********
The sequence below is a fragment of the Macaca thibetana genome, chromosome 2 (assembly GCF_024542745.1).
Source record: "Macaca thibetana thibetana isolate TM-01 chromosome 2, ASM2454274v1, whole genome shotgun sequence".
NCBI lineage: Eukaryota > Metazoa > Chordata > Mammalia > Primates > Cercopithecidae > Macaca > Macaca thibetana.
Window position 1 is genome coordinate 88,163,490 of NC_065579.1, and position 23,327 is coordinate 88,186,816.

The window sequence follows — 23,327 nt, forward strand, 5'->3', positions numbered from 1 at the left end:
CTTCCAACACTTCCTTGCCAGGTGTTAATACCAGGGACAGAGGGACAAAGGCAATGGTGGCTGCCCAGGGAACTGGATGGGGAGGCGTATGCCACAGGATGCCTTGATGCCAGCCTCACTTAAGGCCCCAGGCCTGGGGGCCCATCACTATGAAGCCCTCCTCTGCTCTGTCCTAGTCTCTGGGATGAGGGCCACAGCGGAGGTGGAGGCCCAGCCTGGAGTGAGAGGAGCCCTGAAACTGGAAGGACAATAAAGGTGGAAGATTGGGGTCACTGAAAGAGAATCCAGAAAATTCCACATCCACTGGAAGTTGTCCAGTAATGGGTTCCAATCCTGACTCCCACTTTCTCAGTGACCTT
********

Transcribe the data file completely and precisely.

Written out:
The sequence below is a fragment of the Macaca thibetana genome, chromosome 2 (assembly GCF_024542745.1).
Source record: "Macaca thibetana thibetana isolate TM-01 chromosome 2, ASM2454274v1, whole genome shotgun sequence".
NCBI lineage: Eukaryota > Metazoa > Chordata > Mammalia > Primates > Cercopithecidae > Macaca > Macaca thibetana.
Window position 1 is genome coordinate 88,163,490 of NC_065579.1, and position 23,327 is coordinate 88,186,816.

The window sequence follows — 23,327 nt, forward strand, 5'->3', positions numbered from 1 at the left end:
CTTCCAACACTTCCTTGCCAGGTGTTAATACCAGGGACAGAGGGACAAAGGCAATGGTGGCTGCCCAGGGAACTGGATGGGGAGGCGTATGCCACAGGATGCCTTGATGCCAGCCTCACTTAAGGCCCCAGGCCTGGGGGCCCATCACTATGAAGCCCTCCTCTGCTCTGTCCTAGTCTCTGGGATGAGGGCCACAGCGGAGGTGGAGGCCCAGCCTGGAGTGAGAGGAGCCCTGAAACTGGAAGGACAATAAAGGTGGAAGATTGGGGTCACTGAAAGAGAATCCAGAAAATTCCACATCCACTGGAAGTTGTCCAGTAATGGGTTCCAATCCTGACTCCCACTTTCTCAGTGACCTT